Lewis Mottram has been a volunteer at the Riverside Community Garden Project for around 12 years
Lewis Mottram at the Riverside Community Garden Project

Volunteer garden to get solar panels in renewable energy project

The group was hit by two break-ins over the summer, so the financial help is very welcome

RIVERSIDE Community Garden Project is hoping to become entirely reliant on renewable energy, thanks to a project with universities in Cardiff and Egypt.

The project, set up by Dr John McCrory, of Cardiff University, and Dr Ahmed Hesham Abdulaziz, of Ain Shams University, is funded by the British Council.

It aims to bring renewable energy to off-grid community groups, in this case by installing solar panels to power objects such as lights, kettles and gardening tools.

“Sustainability is very important to us. We’re completely off the grid,” said Tony Allsop who began volunteering at the Riverside project four years ago.

About 18 months ago, Mr Allsop was employed by Grow Cardiff — a registered charity supporting community gardens across Cardiff.

Tony Allsop of Grow Cardiff began volunteering four years ago before being employed by the charity around a year and a half ago

The garden, on a Pontcanna allotment, is completely organic and uses nets instead of pesticides to protect the produce.

Volunteers grow a variety of fruit and vegetables throughout the year and can take them home in return for a small donation.

The group pays £350 a year in rent for the allotment so financial help is essential to help them stay afloat.

The garden has also received funding from the National Lottery and support from organisations such as Savills and Welsh Water through group visits.

The Riverside Community Garden Project’s office located in Pontcanna

The group has faced financial challenges over the last few years. There were two break-ins over the summer and donations dried up while the allotment was closed during lockdown.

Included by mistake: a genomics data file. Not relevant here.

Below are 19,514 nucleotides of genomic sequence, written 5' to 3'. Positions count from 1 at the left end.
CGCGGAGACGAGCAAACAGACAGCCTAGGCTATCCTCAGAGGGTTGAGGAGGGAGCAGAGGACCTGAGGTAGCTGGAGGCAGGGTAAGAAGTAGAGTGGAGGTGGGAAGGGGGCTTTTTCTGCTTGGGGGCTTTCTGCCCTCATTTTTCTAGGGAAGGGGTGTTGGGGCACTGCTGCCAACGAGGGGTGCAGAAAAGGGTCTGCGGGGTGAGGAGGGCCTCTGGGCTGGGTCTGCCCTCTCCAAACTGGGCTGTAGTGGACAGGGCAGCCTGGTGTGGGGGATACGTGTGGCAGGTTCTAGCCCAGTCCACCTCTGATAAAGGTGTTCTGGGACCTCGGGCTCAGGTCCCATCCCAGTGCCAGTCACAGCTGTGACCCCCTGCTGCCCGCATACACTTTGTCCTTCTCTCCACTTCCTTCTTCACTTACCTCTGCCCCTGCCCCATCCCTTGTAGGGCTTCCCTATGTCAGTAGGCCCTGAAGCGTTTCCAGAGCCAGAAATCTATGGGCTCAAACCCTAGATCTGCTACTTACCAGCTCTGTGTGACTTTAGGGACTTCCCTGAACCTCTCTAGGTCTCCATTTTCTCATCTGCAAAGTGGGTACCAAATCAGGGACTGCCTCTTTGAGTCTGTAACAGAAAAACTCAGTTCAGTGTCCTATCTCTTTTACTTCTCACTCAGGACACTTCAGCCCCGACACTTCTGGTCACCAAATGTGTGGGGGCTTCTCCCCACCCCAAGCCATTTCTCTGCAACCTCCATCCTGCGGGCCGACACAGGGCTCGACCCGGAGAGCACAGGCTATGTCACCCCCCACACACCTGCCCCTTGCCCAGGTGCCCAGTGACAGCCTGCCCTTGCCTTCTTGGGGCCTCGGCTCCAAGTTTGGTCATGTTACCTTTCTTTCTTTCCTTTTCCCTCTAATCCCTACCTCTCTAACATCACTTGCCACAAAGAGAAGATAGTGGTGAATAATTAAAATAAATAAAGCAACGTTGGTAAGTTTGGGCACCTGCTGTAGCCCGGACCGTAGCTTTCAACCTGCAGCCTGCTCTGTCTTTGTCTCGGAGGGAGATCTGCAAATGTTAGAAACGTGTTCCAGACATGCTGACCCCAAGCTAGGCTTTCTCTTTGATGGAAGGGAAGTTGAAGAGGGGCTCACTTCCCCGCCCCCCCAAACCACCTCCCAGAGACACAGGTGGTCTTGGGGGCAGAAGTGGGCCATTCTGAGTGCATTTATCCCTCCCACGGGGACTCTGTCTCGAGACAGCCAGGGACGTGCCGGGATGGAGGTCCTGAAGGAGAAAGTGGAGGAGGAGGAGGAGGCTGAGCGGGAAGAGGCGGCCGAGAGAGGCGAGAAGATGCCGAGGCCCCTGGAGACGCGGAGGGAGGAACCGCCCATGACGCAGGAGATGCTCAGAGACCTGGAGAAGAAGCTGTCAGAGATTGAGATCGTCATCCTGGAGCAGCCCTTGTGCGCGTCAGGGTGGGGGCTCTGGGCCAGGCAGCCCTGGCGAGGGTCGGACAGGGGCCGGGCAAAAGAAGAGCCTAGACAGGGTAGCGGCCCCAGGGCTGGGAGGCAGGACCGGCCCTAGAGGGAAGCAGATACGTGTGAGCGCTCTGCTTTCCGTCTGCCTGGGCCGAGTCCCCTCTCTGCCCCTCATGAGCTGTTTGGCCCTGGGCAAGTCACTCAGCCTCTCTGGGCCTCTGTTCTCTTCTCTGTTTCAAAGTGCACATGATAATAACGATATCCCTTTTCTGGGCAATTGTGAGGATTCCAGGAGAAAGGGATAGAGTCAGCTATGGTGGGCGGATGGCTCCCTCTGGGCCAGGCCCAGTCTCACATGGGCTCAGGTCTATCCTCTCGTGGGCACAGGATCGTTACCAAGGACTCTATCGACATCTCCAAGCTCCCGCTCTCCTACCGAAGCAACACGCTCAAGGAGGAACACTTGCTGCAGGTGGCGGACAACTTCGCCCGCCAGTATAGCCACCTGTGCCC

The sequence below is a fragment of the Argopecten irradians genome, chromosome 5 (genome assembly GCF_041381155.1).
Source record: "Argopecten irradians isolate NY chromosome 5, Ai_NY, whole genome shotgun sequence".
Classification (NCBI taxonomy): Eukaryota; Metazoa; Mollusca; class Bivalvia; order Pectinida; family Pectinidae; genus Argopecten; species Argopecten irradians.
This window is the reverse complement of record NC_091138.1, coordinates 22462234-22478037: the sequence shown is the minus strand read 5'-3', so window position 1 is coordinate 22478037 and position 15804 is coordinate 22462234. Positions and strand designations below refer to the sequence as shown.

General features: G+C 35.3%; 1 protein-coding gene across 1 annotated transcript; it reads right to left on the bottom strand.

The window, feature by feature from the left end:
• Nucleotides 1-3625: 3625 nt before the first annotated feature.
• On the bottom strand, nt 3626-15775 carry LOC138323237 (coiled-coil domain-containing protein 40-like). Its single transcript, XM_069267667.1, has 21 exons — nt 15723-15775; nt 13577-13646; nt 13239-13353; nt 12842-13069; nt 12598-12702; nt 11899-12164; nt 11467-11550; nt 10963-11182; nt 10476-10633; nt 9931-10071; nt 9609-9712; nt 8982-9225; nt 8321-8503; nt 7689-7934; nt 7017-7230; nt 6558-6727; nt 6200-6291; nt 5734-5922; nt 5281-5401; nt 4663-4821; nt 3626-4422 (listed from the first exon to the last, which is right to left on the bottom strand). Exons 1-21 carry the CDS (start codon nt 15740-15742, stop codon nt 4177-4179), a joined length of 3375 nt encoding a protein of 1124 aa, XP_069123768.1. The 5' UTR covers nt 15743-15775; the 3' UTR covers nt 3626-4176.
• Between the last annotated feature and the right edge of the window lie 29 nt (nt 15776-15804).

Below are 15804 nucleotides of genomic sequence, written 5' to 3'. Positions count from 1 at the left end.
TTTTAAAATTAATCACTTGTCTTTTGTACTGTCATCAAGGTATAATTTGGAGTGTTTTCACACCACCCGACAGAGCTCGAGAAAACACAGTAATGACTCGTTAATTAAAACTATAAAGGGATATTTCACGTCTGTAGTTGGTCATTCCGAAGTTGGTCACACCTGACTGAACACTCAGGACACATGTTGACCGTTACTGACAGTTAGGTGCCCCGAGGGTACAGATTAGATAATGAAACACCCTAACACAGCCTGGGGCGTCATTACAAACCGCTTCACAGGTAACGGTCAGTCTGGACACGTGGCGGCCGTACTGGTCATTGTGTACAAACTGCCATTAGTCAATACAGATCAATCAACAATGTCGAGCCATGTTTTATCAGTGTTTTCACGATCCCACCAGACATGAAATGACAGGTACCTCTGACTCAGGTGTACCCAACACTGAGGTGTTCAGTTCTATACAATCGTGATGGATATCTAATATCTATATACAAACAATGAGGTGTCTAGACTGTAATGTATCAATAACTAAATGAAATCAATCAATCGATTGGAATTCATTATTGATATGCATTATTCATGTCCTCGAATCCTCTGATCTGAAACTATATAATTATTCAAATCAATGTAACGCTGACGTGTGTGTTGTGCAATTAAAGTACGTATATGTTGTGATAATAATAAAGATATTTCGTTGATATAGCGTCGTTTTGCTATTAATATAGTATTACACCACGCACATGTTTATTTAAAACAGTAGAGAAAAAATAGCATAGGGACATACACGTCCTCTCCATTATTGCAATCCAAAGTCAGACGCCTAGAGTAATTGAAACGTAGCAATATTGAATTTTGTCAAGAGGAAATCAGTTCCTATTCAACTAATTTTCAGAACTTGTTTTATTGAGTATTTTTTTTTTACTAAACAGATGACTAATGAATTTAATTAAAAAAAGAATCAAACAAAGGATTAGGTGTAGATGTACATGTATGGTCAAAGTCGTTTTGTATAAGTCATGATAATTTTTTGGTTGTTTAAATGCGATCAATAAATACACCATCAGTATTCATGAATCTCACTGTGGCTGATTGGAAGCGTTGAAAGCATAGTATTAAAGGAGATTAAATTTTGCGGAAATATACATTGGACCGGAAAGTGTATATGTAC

The garden’s savings had to be used to pay the rent leaving them “drained dry”, according to Mr Allsop.

However, Mr Allsop said that since the pandemic it has become clear how the project benefits the volunteers’ mental health and confidence.

“It’s nice meeting people who haven’t been well, shy people and seeing them become much more self-assured. It really helps build their confidence. It doesn’t feel like work,” he said.

Lewis Mottram began volunteering at the garden around 12 years ago following early retirement.

He was initially disappointed when volunteering work was found for him at the allotment as he had hoped for office-based work.

After a few sessions, Mr Mottram realised how much he was enjoying his time in the garden and decided to stay.

“It’s a whole mixture of things, keeping fit is good, the social aspect is great, and the vegetables are excellent!” he said.

The group is always keen to find new volunteers to help around the garden, especially during the winter as numbers tend to drop.

Growing vegetables at one of the greenhouses

There are fewer than 10 regular volunteers, but the garden sees as many as 60 during the summer.

“We’re always looking for volunteers. We welcome people from all walks of life and all circumstances. No gardening experience is needed,” said Mr Allsop.

“When we have enough volunteers we hope to re-do the greenhouse.”

The garden is open to volunteers on Wednesdays and Fridays and an open day is held on the first Saturday of every month.

  • Those interested in volunteering can join The Riverside Community Garden Project Facebook group or contact Mr Allsop at tony@growcardiff.org.